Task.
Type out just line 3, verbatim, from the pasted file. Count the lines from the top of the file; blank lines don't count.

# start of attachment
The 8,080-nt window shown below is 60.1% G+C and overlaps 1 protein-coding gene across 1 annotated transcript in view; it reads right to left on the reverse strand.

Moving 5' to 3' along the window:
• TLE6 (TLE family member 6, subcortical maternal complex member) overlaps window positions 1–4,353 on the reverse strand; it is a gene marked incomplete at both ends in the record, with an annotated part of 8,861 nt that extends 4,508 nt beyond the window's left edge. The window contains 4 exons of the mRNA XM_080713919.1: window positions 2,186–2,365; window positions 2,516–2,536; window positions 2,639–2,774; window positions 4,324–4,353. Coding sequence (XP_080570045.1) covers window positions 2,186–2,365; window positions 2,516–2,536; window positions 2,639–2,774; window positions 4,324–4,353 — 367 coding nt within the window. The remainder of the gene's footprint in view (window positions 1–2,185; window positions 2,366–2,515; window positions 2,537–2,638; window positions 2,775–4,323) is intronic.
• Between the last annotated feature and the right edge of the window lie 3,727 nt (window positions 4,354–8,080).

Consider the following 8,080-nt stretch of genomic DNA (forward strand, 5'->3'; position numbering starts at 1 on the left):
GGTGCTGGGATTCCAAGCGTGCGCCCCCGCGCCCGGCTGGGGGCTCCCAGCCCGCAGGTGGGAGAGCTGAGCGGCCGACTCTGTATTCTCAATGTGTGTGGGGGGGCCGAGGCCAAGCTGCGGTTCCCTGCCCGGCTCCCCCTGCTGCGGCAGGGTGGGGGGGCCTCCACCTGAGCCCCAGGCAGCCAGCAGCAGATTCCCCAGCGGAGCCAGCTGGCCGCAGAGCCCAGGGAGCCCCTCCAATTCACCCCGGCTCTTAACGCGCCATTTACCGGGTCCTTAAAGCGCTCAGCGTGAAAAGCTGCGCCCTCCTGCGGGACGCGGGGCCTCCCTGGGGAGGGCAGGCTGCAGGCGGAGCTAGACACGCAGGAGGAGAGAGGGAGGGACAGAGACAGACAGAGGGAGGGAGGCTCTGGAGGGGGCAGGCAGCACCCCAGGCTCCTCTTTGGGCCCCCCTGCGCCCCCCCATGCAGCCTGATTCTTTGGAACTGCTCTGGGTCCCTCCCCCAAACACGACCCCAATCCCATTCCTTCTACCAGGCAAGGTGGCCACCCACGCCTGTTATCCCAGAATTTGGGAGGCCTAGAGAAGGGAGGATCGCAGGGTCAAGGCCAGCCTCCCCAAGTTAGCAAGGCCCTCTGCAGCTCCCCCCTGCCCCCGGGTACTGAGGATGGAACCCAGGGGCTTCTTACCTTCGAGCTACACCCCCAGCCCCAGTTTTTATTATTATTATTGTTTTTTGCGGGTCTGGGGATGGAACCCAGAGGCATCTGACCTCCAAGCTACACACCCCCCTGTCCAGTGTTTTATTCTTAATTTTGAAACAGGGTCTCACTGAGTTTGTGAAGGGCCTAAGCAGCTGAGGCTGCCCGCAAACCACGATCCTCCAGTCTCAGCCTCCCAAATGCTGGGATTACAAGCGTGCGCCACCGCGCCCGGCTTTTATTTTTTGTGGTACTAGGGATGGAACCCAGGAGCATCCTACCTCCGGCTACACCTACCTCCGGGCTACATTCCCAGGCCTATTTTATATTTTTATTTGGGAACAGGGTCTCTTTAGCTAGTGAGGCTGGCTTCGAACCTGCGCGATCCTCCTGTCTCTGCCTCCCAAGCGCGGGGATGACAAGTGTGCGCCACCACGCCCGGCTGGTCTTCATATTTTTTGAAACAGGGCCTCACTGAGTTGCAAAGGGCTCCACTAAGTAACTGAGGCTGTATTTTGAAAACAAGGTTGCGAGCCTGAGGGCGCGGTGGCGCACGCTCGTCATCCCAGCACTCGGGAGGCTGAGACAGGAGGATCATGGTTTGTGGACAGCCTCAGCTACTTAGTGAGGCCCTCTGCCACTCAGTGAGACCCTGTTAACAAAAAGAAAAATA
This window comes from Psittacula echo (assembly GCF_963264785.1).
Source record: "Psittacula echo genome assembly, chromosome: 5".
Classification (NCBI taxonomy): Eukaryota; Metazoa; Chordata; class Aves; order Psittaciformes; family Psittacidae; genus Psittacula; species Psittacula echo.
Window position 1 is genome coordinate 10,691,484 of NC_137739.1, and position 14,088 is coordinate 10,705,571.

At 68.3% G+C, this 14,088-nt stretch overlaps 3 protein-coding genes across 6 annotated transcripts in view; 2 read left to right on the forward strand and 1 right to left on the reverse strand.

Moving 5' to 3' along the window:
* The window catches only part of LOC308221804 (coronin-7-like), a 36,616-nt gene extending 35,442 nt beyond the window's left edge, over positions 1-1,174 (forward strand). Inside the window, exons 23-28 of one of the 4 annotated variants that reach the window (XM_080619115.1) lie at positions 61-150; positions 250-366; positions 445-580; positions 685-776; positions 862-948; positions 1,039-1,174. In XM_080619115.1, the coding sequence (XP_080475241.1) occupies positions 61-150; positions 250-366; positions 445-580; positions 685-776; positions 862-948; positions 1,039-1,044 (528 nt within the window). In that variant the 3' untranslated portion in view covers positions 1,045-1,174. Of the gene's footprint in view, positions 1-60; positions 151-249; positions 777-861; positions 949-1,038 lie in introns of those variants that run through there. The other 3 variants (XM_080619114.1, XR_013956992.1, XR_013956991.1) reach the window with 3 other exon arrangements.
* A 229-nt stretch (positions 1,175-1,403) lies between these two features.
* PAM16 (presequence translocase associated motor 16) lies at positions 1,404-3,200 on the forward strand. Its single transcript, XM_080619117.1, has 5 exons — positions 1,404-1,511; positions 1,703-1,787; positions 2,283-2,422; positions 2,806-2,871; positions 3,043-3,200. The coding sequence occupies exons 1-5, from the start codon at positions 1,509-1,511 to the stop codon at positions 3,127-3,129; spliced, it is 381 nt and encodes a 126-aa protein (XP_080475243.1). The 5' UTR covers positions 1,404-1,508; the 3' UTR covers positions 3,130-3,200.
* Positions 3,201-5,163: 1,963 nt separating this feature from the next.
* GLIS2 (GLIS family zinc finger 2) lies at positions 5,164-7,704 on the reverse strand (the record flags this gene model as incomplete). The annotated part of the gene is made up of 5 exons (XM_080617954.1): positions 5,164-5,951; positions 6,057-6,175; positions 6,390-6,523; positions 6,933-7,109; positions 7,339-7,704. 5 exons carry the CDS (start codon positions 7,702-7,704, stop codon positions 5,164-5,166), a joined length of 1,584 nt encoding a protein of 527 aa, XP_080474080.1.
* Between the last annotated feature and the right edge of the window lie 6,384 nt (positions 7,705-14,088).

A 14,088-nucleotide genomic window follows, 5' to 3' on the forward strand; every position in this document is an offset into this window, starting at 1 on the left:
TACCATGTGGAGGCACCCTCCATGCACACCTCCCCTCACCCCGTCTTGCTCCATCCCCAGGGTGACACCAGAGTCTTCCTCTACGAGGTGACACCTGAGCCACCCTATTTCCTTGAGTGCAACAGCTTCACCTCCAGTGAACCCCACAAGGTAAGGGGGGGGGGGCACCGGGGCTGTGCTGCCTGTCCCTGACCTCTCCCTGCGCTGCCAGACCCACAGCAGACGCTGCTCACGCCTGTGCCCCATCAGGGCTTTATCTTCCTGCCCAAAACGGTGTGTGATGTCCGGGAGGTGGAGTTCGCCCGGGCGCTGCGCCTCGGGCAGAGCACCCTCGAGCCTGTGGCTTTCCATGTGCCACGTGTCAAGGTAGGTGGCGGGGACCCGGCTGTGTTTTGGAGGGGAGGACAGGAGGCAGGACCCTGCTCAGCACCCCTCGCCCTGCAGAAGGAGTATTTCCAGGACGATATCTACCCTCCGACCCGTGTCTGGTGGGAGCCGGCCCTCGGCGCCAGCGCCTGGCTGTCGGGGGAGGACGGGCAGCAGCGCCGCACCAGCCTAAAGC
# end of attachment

• TLE6 (TLE family member 6, subcortical maternal complex member) overlaps window positions 1–4,353 on the reverse strand; it is a gene marked incomplete at both ends in the record, with an annotated part of 8,861 nt that extends 4,508 nt beyond the window's left edge. The window contains 4 exons of the mRNA XM_080713919.1: window positions 2,186–2,365; window positions 2,516–2,536; window positions 2,639–2,774; window positions 4,324–4,353. Coding sequence (XP_080570045.1) covers window positions 2,186–2,365; window positions 2,516–2,536; window positions 2,639–2,774; window positions 4,324–4,353 — 367 coding nt within the window. The remainder of the gene's footprint in view (window positions 1–2,185; window positions 2,366–2,515; window positions 2,537–2,638; window positions 2,775–4,323) is intronic.